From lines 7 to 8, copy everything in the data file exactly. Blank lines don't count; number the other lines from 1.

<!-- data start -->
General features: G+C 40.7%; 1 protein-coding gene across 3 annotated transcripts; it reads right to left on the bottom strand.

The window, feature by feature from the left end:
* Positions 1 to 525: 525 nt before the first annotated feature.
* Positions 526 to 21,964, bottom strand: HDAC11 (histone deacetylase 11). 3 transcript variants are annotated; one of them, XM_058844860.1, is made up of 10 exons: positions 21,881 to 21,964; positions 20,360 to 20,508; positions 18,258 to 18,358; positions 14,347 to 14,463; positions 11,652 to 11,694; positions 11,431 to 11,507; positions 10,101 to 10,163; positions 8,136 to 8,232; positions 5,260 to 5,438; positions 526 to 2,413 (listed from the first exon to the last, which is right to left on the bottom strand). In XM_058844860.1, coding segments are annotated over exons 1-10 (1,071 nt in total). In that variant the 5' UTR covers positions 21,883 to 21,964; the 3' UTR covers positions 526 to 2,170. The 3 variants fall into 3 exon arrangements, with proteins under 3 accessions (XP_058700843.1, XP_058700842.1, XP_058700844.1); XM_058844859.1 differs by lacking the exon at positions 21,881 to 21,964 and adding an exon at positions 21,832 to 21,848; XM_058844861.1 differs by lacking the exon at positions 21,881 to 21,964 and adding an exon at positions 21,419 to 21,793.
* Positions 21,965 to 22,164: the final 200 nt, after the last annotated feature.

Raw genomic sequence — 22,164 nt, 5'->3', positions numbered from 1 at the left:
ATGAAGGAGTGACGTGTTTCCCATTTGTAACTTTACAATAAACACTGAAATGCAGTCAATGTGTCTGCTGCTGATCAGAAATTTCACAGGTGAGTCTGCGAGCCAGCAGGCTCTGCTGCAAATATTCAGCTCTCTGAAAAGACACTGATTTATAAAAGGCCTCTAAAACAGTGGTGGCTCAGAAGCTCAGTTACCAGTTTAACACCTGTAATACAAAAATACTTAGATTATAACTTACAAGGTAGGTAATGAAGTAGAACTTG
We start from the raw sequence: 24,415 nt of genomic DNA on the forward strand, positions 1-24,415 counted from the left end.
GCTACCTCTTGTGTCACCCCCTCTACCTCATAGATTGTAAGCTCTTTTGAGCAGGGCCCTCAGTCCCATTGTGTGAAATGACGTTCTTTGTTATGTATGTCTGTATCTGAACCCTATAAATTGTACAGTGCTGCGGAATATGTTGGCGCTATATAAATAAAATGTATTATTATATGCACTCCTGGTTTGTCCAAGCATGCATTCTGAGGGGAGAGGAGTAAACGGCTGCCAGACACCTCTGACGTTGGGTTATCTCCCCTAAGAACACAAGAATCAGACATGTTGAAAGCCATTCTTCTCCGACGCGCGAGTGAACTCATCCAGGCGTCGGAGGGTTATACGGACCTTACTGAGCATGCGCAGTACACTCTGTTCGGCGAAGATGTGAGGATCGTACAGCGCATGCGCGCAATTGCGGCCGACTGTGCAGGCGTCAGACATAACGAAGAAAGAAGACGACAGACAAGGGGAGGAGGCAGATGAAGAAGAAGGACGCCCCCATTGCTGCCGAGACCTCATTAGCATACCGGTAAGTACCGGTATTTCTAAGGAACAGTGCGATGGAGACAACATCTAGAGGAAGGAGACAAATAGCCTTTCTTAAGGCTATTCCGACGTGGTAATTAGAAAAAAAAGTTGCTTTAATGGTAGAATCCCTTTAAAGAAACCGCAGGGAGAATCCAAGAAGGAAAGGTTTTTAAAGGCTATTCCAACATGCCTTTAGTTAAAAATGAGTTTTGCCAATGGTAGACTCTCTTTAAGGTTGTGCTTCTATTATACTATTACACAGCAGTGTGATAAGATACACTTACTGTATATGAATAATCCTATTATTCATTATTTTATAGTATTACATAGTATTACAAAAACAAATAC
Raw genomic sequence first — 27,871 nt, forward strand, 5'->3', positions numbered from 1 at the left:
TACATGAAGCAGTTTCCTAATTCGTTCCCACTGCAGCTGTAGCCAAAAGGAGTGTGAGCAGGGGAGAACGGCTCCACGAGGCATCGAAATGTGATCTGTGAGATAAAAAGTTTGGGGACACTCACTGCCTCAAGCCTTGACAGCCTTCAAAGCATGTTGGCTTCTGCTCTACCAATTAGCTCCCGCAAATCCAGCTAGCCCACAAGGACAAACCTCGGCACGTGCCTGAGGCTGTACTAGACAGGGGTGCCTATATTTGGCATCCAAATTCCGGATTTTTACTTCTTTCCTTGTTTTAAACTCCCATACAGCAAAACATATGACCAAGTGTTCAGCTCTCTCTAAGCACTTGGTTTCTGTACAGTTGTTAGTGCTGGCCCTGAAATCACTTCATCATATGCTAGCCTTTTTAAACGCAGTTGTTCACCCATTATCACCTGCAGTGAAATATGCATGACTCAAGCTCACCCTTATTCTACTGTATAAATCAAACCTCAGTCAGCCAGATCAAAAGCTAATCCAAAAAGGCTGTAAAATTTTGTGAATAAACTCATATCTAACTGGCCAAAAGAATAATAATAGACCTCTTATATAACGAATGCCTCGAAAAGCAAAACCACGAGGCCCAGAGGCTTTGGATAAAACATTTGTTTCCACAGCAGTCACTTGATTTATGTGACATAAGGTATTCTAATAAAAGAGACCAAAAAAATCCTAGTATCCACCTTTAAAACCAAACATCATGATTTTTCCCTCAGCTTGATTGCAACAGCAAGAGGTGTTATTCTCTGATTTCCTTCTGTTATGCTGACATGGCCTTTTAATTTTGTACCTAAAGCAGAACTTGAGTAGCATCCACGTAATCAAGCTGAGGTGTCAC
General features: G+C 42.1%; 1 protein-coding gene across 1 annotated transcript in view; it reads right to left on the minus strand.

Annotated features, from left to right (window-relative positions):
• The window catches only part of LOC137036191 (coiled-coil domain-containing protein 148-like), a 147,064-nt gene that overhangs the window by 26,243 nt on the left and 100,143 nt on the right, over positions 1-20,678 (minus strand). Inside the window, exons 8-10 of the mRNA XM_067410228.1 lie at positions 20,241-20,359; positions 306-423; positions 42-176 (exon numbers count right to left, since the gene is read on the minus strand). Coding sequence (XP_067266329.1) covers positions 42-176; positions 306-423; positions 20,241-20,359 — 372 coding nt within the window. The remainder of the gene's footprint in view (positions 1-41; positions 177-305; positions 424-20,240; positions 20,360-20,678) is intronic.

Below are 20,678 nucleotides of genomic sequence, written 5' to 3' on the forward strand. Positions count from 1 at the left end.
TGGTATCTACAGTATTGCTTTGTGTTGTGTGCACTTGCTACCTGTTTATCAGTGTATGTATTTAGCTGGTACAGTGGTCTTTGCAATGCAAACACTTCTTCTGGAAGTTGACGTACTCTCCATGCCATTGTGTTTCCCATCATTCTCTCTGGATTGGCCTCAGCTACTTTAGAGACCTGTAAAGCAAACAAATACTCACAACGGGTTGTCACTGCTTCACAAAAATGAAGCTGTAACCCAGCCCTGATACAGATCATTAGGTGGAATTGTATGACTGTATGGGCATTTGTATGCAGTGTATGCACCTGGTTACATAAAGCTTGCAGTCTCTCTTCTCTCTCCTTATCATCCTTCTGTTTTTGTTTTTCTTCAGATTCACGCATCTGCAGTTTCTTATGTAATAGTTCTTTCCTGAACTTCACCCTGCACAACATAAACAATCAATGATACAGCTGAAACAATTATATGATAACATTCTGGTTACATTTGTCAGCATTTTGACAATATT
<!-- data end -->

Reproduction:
ATGAAGGAGTGACGTGTTTCCCATTTGTAACTTTACAATAAACACTGAAATGCAGTCAATGTGTCTGCTGCTGATCAGAAATTTCACAGGTGAGTCTGCGAGCCAGCAGGCTCTGCTGCAAATATTCAGCTCTCTGAAAAGACACTGATTTATAAAAGGCCTCTAAAACAGTGGTGGCTCAGAAGCTCAGTTACCAGTTTAACACCTGTAATACAAAAATACTTAGATTATAACTTACAAGGTAGGTAATGAAGTAGAACTTG
We start from the raw sequence: 24,415 nt of genomic DNA on the forward strand, positions 1-24,415 counted from the left end.